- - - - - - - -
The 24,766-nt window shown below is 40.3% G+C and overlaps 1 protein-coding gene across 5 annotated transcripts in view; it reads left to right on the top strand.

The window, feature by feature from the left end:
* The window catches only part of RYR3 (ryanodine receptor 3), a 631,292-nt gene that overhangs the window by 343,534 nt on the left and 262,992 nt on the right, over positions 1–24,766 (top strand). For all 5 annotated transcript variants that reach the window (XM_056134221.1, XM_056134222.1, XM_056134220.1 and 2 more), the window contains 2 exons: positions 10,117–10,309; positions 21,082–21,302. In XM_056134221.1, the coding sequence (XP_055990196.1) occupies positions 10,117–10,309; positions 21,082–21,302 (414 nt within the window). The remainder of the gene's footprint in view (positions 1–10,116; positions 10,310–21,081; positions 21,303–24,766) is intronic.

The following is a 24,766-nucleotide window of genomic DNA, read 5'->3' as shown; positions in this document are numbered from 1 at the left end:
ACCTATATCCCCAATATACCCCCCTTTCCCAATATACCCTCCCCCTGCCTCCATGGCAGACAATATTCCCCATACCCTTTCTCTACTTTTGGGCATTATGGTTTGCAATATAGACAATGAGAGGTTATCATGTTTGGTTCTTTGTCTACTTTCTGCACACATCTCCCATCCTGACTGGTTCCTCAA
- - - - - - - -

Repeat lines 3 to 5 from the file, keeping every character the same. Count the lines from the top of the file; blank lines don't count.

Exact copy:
* The window catches only part of RYR3 (ryanodine receptor 3), a 631,292-nt gene that overhangs the window by 343,534 nt on the left and 262,992 nt on the right, over positions 1–24,766 (top strand). For all 5 annotated transcript variants that reach the window (XM_056134221.1, XM_056134222.1, XM_056134220.1 and 2 more), the window contains 2 exons: positions 10,117–10,309; positions 21,082–21,302. In XM_056134221.1, the coding sequence (XP_055990196.1) occupies positions 10,117–10,309; positions 21,082–21,302 (414 nt within the window). The remainder of the gene's footprint in view (positions 1–10,116; positions 10,310–21,081; positions 21,303–24,766) is intronic.

The following is a 24,766-nucleotide window of genomic DNA, read 5'->3' as shown; positions in this document are numbered from 1 at the left end:
ACCTATATCCCCAATATACCCCCCTTTCCCAATATACCCTCCCCCTGCCTCCATGGCAGACAATATTCCCCATACCCTTTCTCTACTTTTGGGCATTATGGTTTGCAATATAGACAATGAGAGGTTATCATGTTTGGTTCTTTGTCTACTTTCTGCACACATCTCCCATCCTGACTGGTTCCTCAA